Understanding Surrealism

The Art of the Subconsious

Definition — Surrealism is an art and cultural movement that emerged in Europe in the 1920s, aiming to express the unconscious mind through illogical and dreamlike scenes.

Origins — Developed in the aftermath of World War I, influenced by Dada, and officially established in 1924 with the publication of the Surrealist Manifesto by André Breton.

Characteristics — Features surprise, unexpected juxtapositions, and non sequitur, with a primary goal of resolving dream and reality into a ‘super-reality’.

Notable Figures — Leaders include André Breton, Max Ernst, Salvador Dalí, and René Magritte, with contributions from many others in painting, writing, and other media.

From en.wikipedia.org

Origins

Founding — Coined by Guillaume Apollinaire in 1917, the term ‘Surrealism’ was officially established in 1924 by André Breton.

Influences — Emerged from the Dada movement and was influenced by Symbolism, Abstract art, and the works of Sigmund Freud.

Surrealist Manifesto — André Breton’s 1924 manifesto marked the official beginning of the Surrealist movement, emphasizing the importance of the unconscious mind.

Characteristics

Element of Surprise — Surrealist works aim to shock viewers with unexpected and irrational imagery.

Juxtapositions — Utilizes the combination of elements not normally found together to create new, often bizarre, meanings.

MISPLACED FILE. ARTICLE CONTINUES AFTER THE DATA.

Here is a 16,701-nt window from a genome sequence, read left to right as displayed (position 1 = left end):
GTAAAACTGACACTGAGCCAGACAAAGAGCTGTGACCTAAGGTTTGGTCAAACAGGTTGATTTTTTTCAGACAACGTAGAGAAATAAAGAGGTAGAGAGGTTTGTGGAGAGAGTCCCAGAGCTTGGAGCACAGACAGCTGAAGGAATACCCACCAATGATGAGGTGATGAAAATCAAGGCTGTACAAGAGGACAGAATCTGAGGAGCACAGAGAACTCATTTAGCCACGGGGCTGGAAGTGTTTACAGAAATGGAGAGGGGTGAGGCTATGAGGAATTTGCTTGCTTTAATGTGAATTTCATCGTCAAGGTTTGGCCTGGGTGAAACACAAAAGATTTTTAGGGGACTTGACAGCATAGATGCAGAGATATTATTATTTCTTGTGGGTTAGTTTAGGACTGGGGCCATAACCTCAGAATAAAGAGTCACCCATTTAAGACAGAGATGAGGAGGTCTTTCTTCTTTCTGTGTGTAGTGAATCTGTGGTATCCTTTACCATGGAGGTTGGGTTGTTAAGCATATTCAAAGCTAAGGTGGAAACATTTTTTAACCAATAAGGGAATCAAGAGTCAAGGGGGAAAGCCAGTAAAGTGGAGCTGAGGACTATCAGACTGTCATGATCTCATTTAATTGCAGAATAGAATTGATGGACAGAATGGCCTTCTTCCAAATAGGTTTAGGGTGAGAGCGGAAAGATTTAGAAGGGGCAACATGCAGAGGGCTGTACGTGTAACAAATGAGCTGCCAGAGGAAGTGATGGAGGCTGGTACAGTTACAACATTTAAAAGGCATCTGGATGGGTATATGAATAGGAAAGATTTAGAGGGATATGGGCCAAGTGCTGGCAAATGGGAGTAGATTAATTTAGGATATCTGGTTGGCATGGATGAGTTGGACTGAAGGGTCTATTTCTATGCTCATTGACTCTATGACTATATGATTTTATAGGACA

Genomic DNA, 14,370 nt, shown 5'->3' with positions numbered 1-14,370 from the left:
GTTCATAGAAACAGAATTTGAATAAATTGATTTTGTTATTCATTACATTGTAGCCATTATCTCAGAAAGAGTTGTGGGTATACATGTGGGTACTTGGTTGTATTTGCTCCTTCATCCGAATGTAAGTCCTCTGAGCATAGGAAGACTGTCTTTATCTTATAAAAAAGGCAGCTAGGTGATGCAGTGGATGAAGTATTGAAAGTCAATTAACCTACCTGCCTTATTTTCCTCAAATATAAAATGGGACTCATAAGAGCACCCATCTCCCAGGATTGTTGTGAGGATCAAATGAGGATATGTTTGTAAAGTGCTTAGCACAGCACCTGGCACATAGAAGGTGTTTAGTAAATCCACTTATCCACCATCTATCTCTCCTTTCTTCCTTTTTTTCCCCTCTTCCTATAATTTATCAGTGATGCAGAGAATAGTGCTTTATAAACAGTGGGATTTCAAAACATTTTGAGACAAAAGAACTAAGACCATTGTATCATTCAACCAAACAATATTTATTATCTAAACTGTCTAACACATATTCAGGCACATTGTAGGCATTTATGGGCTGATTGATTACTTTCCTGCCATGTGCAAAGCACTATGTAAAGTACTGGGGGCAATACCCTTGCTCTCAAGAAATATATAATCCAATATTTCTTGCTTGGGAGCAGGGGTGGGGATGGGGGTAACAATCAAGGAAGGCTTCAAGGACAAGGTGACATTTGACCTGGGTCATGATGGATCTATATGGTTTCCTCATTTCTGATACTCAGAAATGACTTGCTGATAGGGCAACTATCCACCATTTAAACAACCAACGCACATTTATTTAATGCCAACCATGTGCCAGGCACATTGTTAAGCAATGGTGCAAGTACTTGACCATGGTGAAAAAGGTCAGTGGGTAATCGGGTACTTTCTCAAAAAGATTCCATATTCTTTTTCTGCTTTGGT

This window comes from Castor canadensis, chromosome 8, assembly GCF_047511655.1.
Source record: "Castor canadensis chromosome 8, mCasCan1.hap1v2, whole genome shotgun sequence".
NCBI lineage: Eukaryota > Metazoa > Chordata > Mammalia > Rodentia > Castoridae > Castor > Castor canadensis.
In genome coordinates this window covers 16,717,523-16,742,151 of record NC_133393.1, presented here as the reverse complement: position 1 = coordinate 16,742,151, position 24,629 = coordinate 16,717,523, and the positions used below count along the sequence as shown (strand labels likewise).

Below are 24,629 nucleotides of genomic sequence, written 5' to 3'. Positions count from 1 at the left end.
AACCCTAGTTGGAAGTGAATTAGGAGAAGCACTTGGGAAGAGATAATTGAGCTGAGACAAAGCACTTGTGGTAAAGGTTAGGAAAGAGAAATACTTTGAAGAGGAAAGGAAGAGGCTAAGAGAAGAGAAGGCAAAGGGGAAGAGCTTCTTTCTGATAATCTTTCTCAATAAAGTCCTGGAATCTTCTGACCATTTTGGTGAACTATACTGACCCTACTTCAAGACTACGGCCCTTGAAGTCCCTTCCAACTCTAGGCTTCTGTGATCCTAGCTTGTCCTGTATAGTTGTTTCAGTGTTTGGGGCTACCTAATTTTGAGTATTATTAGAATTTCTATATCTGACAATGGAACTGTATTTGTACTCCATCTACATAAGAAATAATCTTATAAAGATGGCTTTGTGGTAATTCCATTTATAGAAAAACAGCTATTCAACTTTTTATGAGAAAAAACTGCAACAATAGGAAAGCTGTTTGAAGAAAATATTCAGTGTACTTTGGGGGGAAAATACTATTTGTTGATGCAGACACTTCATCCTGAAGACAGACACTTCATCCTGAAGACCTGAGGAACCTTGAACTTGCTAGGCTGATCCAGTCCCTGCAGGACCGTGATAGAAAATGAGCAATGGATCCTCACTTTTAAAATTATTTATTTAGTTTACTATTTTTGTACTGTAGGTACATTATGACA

Non Sequitur — Often lacks a clear, logical progression, challenging traditional narrative structures.

Super-Reality — Seeks to merge dream and reality into a ‘super-reality’, exploring the depths of the unconscious mind.

Surrealist works feature the element of surprise, unexpected JUXTAPOSITIONS and non sequitur; however, many Surrealist artists and writers regard their work as an expression of the philosophical movement first and foremost, with the works being an artifact.

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Notable Figures

André Breton — Considered the leader of the Surrealist movement, authored the Surrealist Manifesto.

Max Ernst — Known for his painting ‘The Elephant Celebes’ and his contributions to Surrealist techniques.

Salvador Dalí — Famous for his melting clocks in ‘The Persistence of Memory’, a key figure in Surrealist painting.

René Magritte — Notable for his work ‘The Treachery of Images’, challenging the nature of representation in art.

From en.wikipedia.org

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